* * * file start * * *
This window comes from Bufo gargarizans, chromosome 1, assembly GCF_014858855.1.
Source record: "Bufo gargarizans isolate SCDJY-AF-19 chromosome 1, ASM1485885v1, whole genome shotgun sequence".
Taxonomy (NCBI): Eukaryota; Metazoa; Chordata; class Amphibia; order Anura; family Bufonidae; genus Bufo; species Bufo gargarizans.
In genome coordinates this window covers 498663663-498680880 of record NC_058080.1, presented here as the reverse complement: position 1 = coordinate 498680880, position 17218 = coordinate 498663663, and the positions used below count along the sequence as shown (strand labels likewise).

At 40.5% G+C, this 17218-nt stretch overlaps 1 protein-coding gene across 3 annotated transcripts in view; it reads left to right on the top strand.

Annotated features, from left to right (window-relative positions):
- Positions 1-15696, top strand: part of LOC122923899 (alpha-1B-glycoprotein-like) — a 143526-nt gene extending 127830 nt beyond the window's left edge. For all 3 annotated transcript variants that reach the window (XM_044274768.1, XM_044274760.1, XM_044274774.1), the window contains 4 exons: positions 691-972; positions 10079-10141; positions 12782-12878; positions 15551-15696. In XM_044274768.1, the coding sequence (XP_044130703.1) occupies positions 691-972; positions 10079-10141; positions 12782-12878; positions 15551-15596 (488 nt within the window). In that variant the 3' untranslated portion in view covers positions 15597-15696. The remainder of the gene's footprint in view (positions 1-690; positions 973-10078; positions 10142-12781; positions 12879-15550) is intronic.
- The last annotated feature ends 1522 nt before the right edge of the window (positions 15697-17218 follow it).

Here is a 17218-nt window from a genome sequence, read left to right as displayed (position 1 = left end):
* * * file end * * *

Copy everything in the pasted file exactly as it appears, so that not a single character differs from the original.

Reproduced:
This window comes from Bufo gargarizans, chromosome 1, assembly GCF_014858855.1.
Source record: "Bufo gargarizans isolate SCDJY-AF-19 chromosome 1, ASM1485885v1, whole genome shotgun sequence".
Taxonomy (NCBI): Eukaryota; Metazoa; Chordata; class Amphibia; order Anura; family Bufonidae; genus Bufo; species Bufo gargarizans.
In genome coordinates this window covers 498663663-498680880 of record NC_058080.1, presented here as the reverse complement: position 1 = coordinate 498680880, position 17218 = coordinate 498663663, and the positions used below count along the sequence as shown (strand labels likewise).

At 40.5% G+C, this 17218-nt stretch overlaps 1 protein-coding gene across 3 annotated transcripts in view; it reads left to right on the top strand.

Annotated features, from left to right (window-relative positions):
- Positions 1-15696, top strand: part of LOC122923899 (alpha-1B-glycoprotein-like) — a 143526-nt gene extending 127830 nt beyond the window's left edge. For all 3 annotated transcript variants that reach the window (XM_044274768.1, XM_044274760.1, XM_044274774.1), the window contains 4 exons: positions 691-972; positions 10079-10141; positions 12782-12878; positions 15551-15696. In XM_044274768.1, the coding sequence (XP_044130703.1) occupies positions 691-972; positions 10079-10141; positions 12782-12878; positions 15551-15596 (488 nt within the window). In that variant the 3' untranslated portion in view covers positions 15597-15696. The remainder of the gene's footprint in view (positions 1-690; positions 973-10078; positions 10142-12781; positions 12879-15550) is intronic.
- The last annotated feature ends 1522 nt before the right edge of the window (positions 15697-17218 follow it).

Here is a 17218-nt window from a genome sequence, read left to right as displayed (position 1 = left end):